11/02/16 Dog Tax would Save the Lives of Thousands of Abandoned Dogs!

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Animal Friends explains its support for the proposal to introduce the so-called dog tax in nine points

- Dog buyers, breeders, and sellers should be taxed, not those who adopt a dog from a shelter

In response to the recent press and considerable public interest concerning the possible introduction of the so-called dog tax, Animal Friends will send a letter to the Ministry of Finance regarding the introduction of such a tax. The association lists the conditions under which it would support a dog tax, offers its suggestions, and explains in nine points what such a tax would mean for the protection of animals:

  1. The dog tax is not part of the Animal Protection Act—In the sessions of the Commission for amendments to the Animal Protection Act, the association supported the proposal of other members of the Commission to introduce a dog tax for the purpose of promoting responsible care for animals and preventing their abandonment. The dog tax cannot be part of the Animal Protection Act, and the Ministry of Finance has not yet drafted a bill on the matter.
  2. Tax for dog buyers and seller—Dogs are killed in Croatian shelters every day. Thousands of healthy animals get killed annually. Shelters are packed with dogs, but instead of adopting those in need, many people buy dogs and support their breeding and exploitation. Therefore, only those who buy a dog would pay the tax. If people are willing to pay several thousand kunas for a dog instead of adopting one for free, they shouldn’t have a problem paying the tax. Dog breeders and sellers should also be taxed.
  3. Tax exemption for adopting animals from shelters—Those who adopt a dog from a shelter would not have to pay dog tax because they would already be helping reduce the number of abandoned dogs in the community. Dogs taken in from the street need to be registered with an animal shelter so that the adoption process can go through the shelter. A found dog has to be registered as an abandoned animal, microchipped, and spayed/neutered.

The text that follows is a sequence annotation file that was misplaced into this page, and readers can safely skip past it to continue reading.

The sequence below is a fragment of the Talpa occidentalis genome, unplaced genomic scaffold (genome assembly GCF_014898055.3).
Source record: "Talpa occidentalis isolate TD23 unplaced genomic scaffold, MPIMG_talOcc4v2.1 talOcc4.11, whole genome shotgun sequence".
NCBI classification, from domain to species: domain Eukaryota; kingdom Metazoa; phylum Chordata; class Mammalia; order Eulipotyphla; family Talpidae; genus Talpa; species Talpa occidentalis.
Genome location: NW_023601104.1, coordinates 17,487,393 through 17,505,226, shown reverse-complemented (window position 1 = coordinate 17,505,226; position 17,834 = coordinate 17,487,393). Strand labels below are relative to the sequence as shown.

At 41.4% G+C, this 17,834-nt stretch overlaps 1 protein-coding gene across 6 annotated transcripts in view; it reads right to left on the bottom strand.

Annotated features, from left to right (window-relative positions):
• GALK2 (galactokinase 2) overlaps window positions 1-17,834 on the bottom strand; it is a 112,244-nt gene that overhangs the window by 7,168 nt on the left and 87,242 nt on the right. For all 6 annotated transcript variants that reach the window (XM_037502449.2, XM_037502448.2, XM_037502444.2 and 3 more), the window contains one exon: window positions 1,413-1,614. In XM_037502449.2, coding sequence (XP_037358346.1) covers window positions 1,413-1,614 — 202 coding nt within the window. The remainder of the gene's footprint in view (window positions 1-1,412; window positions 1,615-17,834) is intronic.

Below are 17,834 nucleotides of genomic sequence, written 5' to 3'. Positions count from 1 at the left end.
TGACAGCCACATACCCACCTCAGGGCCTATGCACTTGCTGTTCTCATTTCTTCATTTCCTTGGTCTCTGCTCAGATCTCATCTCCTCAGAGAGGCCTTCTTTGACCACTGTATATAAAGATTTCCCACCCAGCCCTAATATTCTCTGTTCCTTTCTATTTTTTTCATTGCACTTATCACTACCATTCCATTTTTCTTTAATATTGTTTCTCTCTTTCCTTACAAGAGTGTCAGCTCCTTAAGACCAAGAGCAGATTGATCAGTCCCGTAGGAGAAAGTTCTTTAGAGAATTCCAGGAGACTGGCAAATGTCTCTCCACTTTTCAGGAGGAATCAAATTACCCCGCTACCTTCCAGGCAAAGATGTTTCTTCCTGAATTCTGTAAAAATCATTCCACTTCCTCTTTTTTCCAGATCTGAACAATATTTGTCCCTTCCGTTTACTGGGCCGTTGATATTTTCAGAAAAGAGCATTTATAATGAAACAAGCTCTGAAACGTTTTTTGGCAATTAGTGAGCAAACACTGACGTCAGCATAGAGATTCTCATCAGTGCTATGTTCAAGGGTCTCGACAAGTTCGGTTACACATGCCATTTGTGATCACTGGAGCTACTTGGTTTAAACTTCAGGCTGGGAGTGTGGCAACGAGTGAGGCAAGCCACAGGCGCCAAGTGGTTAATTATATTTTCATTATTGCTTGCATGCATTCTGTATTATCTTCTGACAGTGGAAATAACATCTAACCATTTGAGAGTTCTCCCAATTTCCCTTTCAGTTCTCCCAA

4. Spaying/neutering benefits—The association advocates benefits for spaying/neutering through a tax reduction. Spaying/neutering prevents the risk of unwanted puppies.
  5. Dog tax money, spaying/neutering programs, and medical treatment of dogs—The association would support the idea of a dog tax only if it were to be introduced on the state level and if the taxpayers' money would not fill the state coffers, but be used to protect animals. The money would be dedicated for spaying/neutering programs, medical care, animal adoption, and educating citizens on animal rights. For example, the tax funds would enable the spaying/neutering, microchipping, and vaccination of more than 3,000 dogs in Medjimurje county Roma villages, who are suffering and dying from disease and abuse on a daily basis.
  6. Symbolic tax amount—It is very important that the tax not be high, but symbolic and aimed at improving animal welfare. The association proposes that the amount be less that the price of vaccination, which would significantly help other, abandoned dogs. The competent ministry should decide on the specific amount.
  7. Tax because of microchipping—A dog tax would improve the implementation of the Animal Protection Act and related regulations and ensure the microchipping of all dogs in Croatia, which is required by law. At the moment, 30% of dogs in Croatia have not been microchipped. Those dogs end up in shelters, where most of them are killed after 60 days.
  8. Dog tax in other European countries—The draft that the association supported emphasized that some other European countries, such as Germany and Austria, have introduced a similar tax in order to promote responsible animal care and prevent animal abandonment.
  9. It would be impossible to introduce a cat tax because there is no legal requirement to microchip cats.

A dog tax would hopefully reduce the number of purchased dogs while promoting dog adoption and spaying/neutering. The association believes that introducing a dog tax would result in better control over microchipping and vaccination, with the final goal of stopping the abandonment and killing of dogs, along with promoting their greater responsibility and care.

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